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Human cerebral evolution and the clinical syndrome of amyotrophic lateral sclerosis
  1. Robert D Henderson1,
  2. Fleur C Garton2,
  3. Matthew C Kiernan3,
  4. Martin R Turner4,
  5. Andrew Eisen5
  1. 1 Department of Neurology, Royal Brisbane and Women’s Hospital, Brisbane, Queensland, Australia
  2. 2 Institute for Molecular Bioscience, University of Queensland, Brisbane, Queensland, Australia
  3. 3 Brain & Mind Centre, University of Sydney, Sydney, New South Wales, Australia
  4. 4 Nuffield Department of Clinical Neurosciences, Oxford University, Oxford, UK
  5. 5 Division of Neurology Department of Medicine, University of British Columbia, Vancouver, British Columbia, Canada
  1. Correspondence to Associate Professor Robert D Henderson, Department of Neurology, Royal Brisbane & Women’s Hospital, Herston QLD 4029, Australia; robert.henderson{at}

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The adult neurodegenerative disorder amyotrophic lateral sclerosis (ALS) is unmistakeable from clinical descriptions now more than a century old.1 Neither the site of symptom onset in ALS2 nor pattern of symptom spread3–5 is truly random. While the most consistent signs relate to motor system dysfunction, it is recognised that ALS represents an anatomically widespread neocortical disease,6 involving significant pathological and genetic overlap with Frontotemporal Dementia (FTD).7 8 Nearly all cases of ALS, and half of FTD, are associated with cytoplasmic, ubiquitinated inclusions of aggregated TDP-43.9 The linkage of apparently disparate cortical networks in the ALS-FTD pathological spectrum has been conceptualised as ‘what wires together, fires together and dies together’,10 based on a wider concept that neurodegenerative syndromes are defined by the architecture of large-scale brain networks.11 The motor system is perhaps one of the most fundamental to evolution, and the relative rarity of its targeted disintegration within the spectrum of neocortical disorders12 encapsulates a fundamental conundrum of understanding selective vulnerability in cerebral neurodegeneration.13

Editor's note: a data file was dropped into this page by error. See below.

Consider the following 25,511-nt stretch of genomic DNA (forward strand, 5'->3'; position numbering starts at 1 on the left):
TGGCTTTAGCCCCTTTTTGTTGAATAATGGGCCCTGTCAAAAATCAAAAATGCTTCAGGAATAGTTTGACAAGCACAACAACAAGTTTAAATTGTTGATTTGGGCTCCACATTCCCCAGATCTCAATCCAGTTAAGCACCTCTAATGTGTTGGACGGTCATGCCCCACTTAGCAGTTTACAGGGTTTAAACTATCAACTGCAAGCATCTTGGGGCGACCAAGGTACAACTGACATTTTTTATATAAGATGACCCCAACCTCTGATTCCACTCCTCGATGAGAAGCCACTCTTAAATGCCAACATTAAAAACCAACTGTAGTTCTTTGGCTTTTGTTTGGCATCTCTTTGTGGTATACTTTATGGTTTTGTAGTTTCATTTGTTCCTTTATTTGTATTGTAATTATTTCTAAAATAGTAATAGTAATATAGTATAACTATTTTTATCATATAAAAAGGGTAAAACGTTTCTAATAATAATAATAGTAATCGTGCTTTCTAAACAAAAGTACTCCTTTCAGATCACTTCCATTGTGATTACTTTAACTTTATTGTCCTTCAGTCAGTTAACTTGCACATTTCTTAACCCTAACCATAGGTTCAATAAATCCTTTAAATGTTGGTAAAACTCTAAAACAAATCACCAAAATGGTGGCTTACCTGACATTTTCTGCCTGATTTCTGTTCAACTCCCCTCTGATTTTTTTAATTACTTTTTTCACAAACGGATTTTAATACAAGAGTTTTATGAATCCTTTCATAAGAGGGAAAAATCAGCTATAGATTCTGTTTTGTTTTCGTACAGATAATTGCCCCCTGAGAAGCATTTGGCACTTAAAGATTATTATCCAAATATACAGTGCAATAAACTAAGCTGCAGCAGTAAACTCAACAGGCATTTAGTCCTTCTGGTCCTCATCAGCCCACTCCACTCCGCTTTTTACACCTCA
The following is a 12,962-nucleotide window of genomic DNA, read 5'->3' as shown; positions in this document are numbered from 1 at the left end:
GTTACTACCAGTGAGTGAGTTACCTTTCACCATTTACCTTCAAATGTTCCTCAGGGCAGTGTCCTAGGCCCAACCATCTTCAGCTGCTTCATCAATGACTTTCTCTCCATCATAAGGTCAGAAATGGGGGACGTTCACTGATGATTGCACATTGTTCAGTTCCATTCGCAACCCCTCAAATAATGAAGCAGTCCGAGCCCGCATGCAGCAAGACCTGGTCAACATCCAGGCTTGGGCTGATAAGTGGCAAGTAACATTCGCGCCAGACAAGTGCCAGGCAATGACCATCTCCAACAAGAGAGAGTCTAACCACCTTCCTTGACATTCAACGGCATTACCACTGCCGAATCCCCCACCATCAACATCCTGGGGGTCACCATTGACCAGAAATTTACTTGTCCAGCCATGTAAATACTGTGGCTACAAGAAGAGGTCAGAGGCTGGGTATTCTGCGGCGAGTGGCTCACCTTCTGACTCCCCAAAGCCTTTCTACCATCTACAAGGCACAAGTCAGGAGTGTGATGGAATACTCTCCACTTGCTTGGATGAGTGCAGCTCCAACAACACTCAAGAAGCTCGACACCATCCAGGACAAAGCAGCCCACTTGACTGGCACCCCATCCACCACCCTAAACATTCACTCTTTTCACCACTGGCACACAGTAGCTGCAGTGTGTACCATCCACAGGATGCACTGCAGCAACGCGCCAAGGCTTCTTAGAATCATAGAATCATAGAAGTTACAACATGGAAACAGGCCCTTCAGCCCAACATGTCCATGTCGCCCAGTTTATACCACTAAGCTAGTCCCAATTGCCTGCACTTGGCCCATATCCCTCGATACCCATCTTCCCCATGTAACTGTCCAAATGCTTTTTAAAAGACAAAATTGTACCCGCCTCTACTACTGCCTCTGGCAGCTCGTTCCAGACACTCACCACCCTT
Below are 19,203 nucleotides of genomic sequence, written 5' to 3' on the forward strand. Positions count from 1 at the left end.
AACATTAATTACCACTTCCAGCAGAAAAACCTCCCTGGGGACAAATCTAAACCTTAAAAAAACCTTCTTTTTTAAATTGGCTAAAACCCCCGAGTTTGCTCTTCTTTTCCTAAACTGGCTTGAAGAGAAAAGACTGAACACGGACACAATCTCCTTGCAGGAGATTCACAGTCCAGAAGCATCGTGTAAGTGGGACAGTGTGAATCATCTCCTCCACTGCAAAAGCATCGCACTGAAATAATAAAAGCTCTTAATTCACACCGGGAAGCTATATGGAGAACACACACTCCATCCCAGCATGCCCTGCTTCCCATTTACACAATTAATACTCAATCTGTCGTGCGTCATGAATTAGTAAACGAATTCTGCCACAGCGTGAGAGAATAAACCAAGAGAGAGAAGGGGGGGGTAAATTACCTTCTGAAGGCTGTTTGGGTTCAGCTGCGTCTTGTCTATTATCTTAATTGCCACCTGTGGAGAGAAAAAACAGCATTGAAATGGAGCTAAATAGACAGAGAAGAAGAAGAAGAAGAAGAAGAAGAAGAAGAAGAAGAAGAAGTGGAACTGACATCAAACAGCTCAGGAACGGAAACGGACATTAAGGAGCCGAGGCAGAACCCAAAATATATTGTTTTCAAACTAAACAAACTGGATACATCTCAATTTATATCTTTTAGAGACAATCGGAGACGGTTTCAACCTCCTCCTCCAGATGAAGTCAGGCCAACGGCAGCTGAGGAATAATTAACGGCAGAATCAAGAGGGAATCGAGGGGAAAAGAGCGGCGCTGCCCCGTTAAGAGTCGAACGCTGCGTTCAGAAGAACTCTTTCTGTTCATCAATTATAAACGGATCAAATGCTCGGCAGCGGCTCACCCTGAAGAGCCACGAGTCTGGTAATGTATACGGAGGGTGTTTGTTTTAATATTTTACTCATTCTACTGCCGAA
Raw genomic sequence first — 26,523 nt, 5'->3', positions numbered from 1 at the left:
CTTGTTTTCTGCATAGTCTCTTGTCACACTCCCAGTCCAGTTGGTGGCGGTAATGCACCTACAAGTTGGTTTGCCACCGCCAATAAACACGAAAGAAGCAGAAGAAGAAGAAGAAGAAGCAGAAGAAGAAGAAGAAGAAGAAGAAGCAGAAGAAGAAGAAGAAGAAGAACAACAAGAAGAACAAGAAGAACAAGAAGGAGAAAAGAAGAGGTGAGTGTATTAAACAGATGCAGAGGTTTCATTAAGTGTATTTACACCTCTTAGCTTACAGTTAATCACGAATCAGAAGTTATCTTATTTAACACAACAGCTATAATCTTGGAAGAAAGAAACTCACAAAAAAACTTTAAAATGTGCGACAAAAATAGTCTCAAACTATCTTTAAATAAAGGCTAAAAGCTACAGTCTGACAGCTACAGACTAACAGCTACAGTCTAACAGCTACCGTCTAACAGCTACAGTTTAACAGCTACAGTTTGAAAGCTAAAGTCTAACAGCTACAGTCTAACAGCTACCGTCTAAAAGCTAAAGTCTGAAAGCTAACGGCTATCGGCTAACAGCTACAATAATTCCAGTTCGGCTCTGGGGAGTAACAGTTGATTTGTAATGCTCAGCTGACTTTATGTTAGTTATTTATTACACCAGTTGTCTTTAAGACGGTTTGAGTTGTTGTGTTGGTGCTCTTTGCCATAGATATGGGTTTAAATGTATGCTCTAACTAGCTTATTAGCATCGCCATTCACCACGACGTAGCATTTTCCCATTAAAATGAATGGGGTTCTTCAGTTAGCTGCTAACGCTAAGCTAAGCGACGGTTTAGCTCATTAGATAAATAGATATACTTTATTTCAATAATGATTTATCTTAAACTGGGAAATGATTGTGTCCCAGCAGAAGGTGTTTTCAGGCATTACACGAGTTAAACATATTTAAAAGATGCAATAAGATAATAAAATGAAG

Approximately 600 000 years ago, Homo sapiens evolved from a common ancestor along with Neanderthal and other Hominid species, with evidence that Homo Sapiens of African origin exhibited the greatest genomic diversity.14–16 During this time, efficient cerebral processing for complex functioning evolved. This included versatile vocalisation accompanied by complexity of respiration, language and associated socialisation, increased fractionation of digits and thumb opposability, and upright walking with ability to navigate uneven and tricky surfaces while erect (figure 1). Failure of all of these functions characterises clinical manifestations of ALS.17 Paralleling functional advances, the shape and development of the brain have also evolved,18 including a diversification of different cell types. To achieve the fast, efficient motor processing required, particular motor output systems developed, best exemplified by the monosynaptic corticomotoneuronal system. Efficient processing was further enhanced by increased cerebral dominance, where laterality could maximise efficiency. We now consider the evolutionary biology of hemispheric specialisation in more depth as it might pertain to selective vulnerability in ALS.